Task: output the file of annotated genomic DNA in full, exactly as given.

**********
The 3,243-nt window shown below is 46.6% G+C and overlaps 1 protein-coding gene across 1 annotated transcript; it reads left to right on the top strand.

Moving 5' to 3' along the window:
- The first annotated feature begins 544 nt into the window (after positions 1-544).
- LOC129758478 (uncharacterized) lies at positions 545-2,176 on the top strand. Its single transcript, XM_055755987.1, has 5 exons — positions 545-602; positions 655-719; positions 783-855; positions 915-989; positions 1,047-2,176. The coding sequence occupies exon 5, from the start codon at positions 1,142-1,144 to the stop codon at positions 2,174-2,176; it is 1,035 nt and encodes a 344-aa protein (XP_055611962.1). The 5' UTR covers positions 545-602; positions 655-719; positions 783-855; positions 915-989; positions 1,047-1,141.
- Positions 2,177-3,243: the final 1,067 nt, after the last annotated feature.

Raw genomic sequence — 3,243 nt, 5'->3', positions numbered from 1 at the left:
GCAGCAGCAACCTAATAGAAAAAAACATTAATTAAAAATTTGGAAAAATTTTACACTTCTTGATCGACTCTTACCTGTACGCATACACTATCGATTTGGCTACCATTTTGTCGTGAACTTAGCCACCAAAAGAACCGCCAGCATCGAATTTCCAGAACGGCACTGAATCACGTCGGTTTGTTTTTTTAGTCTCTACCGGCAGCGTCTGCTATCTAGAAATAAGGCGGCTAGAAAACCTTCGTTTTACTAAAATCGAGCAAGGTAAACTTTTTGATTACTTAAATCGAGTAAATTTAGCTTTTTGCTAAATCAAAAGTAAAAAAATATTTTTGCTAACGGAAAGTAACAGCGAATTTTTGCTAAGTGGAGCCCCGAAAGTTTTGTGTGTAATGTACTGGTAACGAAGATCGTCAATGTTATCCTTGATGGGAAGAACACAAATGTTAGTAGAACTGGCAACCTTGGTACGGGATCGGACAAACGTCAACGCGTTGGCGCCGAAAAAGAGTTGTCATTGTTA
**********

The 3,243-nt window shown below is 46.6% G+C and overlaps 1 protein-coding gene across 1 annotated transcript; it reads left to right on the top strand.

Moving 5' to 3' along the window:
- The first annotated feature begins 544 nt into the window (after positions 1-544).
- LOC129758478 (uncharacterized) lies at positions 545-2,176 on the top strand. Its single transcript, XM_055755987.1, has 5 exons — positions 545-602; positions 655-719; positions 783-855; positions 915-989; positions 1,047-2,176. The coding sequence occupies exon 5, from the start codon at positions 1,142-1,144 to the stop codon at positions 2,174-2,176; it is 1,035 nt and encodes a 344-aa protein (XP_055611962.1). The 5' UTR covers positions 545-602; positions 655-719; positions 783-855; positions 915-989; positions 1,047-1,141.
- Positions 2,177-3,243: the final 1,067 nt, after the last annotated feature.

Raw genomic sequence — 3,243 nt, 5'->3', positions numbered from 1 at the left:
GCAGCAGCAACCTAATAGAAAAAAACATTAATTAAAAATTTGGAAAAATTTTACACTTCTTGATCGACTCTTACCTGTACGCATACACTATCGATTTGGCTACCATTTTGTCGTGAACTTAGCCACCAAAAGAACCGCCAGCATCGAATTTCCAGAACGGCACTGAATCACGTCGGTTTGTTTTTTTAGTCTCTACCGGCAGCGTCTGCTATCTAGAAATAAGGCGGCTAGAAAACCTTCGTTTTACTAAAATCGAGCAAGGTAAACTTTTTGATTACTTAAATCGAGTAAATTTAGCTTTTTGCTAAATCAAAAGTAAAAAAATATTTTTGCTAACGGAAAGTAACAGCGAATTTTTGCTAAGTGGAGCCCCGAAAGTTTTGTGTGTAATGTACTGGTAACGAAGATCGTCAATGTTATCCTTGATGGGAAGAACACAAATGTTAGTAGAACTGGCAACCTTGGTACGGGATCGGACAAACGTCAACGCGTTGGCGCCGAAAAAGAGTTGTCATTGTTA